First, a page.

In the past, I didn’t know how to insist on condom use with someone else. Now, I know that I would need to ask them to use one if they have no intention to. And people know the risks – they will use one if you ask them to. If they do not want to, there are other people who are willing to respect you who will. So, that means that you have to find the self worth within you to not accept people who would not respect you and would put you at risk.

And I’ve also decided that if I enter into a relationship with someone, if we decide not to use condoms, we will go for STI/HIV tests, before we decide not to, so that we are aware of our statuses. And if it so happens that one of us is HIV positive, how should we move on from there? If we decide to continue with the relationship, how can we continue to do so, by using condoms when having sex?

Eventually, it really means – how can we look at events in our life in a solution-focused manner, and how we can learn from them at the same time. Something happened, so how can we find the best way to manage it. How do we find out more so as to make informed decisions? It’s really not a time to start hiding into oneself, because the issue will only get buried further, and when it springs out, it will come with a whole host of other issues.

Like my friend did, he took the issue – his new-found status – by its horns and decided how he could manage it best. He would of course go through an emotional understanding of how he would have to deal with his status. But he was willing to understand what emotions he would feel, allow them to happen, and deal with them as they come. He also knew that whatever happens, he will have a positive outlook towards life, understand his self worth and have the confidence and dignity to continue to living a life that he knows he can continue to learn and grow from.

https://www.facebook...if&notif_t=like

Edited by oralb
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Easy if u noe u going to kena HIV then why not u go to e blood bank and donate ur blood there. E blood bank will call u to inform u tt ur blood is nt suitable and tt ur HIV sickness will be kept private and confidential and e govt won't even noe abt ur sickness. Better be safe than sorry coz from wat my teacher told me S'pore govt will take notice of each and every Singaporean who kena HIV and if they noe abt ur HIV sickness u going to have a difficulty to move on with life in Singapore. Furthermore u will be feeling isolated from other Singaporeans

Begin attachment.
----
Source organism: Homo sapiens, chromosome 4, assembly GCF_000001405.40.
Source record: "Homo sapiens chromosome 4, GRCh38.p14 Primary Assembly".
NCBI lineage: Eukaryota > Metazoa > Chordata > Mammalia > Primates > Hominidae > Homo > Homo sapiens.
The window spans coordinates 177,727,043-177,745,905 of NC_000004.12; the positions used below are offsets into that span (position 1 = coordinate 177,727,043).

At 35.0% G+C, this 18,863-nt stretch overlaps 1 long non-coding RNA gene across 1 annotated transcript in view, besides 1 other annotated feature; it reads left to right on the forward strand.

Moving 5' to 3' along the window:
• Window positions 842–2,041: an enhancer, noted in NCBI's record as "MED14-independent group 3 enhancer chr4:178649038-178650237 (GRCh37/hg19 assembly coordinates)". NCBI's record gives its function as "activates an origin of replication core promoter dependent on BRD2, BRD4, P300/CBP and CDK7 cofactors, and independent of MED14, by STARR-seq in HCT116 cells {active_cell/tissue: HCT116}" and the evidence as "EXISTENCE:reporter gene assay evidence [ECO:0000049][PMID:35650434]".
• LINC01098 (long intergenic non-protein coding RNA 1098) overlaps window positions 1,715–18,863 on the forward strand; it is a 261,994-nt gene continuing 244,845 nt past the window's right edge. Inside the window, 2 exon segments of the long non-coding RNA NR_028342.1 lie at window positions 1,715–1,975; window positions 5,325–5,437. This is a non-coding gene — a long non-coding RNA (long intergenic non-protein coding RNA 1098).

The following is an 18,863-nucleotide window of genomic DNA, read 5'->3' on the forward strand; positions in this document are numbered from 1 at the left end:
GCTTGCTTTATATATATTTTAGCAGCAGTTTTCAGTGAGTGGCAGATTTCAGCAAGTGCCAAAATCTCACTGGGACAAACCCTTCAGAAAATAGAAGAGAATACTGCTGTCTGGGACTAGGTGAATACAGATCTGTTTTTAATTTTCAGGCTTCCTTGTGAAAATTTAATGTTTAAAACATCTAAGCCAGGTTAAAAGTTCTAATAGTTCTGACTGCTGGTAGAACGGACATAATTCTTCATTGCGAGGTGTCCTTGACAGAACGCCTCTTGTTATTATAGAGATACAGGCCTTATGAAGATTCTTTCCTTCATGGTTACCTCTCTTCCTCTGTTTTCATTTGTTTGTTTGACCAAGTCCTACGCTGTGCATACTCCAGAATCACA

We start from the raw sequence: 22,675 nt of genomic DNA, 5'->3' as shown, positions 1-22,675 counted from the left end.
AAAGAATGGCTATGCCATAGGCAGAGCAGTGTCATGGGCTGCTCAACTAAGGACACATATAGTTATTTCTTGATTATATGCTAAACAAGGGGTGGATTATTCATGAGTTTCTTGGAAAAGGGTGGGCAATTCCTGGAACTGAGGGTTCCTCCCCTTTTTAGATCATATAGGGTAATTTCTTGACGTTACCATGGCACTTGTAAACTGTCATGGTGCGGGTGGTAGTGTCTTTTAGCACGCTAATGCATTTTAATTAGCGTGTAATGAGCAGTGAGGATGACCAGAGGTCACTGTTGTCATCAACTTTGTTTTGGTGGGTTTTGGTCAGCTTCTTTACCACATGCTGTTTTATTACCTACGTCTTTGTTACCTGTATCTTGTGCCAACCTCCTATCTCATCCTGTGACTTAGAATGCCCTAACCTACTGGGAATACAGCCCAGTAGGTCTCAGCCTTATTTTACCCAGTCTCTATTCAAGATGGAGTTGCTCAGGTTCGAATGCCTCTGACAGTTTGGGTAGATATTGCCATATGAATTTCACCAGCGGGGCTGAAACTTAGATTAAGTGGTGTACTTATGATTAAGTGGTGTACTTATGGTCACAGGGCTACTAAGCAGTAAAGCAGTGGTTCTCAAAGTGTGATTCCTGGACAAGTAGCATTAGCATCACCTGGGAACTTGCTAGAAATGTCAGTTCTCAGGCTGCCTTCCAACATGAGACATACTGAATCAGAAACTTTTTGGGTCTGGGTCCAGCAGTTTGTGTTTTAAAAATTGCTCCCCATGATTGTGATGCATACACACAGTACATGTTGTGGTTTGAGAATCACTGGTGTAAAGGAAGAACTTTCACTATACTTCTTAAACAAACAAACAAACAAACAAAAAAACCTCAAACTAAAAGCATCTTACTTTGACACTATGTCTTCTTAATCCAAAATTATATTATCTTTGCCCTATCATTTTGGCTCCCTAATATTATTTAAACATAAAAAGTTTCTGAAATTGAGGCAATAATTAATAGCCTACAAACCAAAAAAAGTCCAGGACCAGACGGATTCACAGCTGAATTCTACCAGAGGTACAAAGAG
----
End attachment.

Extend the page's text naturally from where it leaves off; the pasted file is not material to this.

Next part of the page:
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With medication , the carrier can continue and enjoy life as much as a normal person would and the life span is comparable to a normal as well. In fact, life is really unpredictable; a normal healthy person can be sickened with cancer years down the road and the when you discover it, it is already in its 3rd or 4 th stage.

Also, in the future , there may be a cure or better medication for HIV carrier.

So , be strong and move on. No point looking back.

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wow wat a long long composition. can just make it short with 2 words. MOVE ON.

Hey thanks for the message. I wrote this because I've heard of many people who go through a period of questioning about how they can best manage their lives after being infected with HIV.

Sure, some of us are able to move on easily, and say, hey, life goes on. But for some of us, it's not easy. And research has shown that some people learn to have better coping skills, but some haven't.

I'm sharing because for some of us who do not know how to, we can learn from one another. When you say, "move on", how do we do that? How do we actually move on when we've never knew how to? What happens when I've always allowed myself to be angry or upset at things in my life. When HIV comes into my life, can I tell myself, "move on"? Can I?

I'm writing this so that we can learn how people go through it, how can we learn from them and how we can learn to move on together, because sometimes, we do have a responsibility for one another, if we are people who undergo the same circumstances in life.

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Easy if u noe u going to kena HIV then why not u go to e blood bank and donate ur blood there. E blood bank will call u to inform u tt ur blood is nt suitable and tt ur HIV sickness will be kept private and confidential and e govt won't even noe abt ur sickness. Better be safe than sorry coz from wat my teacher told me S'pore govt will take notice of each and every Singaporean who kena HIV and if they noe abt ur HIV sickness u going to have a difficulty to move on with life in Singapore. Furthermore u will be feeling isolated from other Singaporeans

Hey thanks, but my question is this. If we know others might discriminate, do we allow them to discriminate and allow ourselves to feel negative about ourselves and have low self esteem because others discriminate? - becaus others who do not have a stake in our lives choose to tell us what they think about our lives and because they are people are not I portent at all in our lives, that we should decide to live our lives negatively because they've told us we should do it?

At this point, I don't have HIV so I cannot speak from the perspective. But I can speak from the perspective of myself as a gay person, and also from the example of my friend who has HIV. People are going to judge. It has been shown that if someone judges or discriminate, they discriminate along a whole host of issues. So if I'm a gay Indian who is seen as sissy, for example, the person will judge me on all levels of who I naturally am. And if they do, should I feel triply upset and be angry with my lot in life?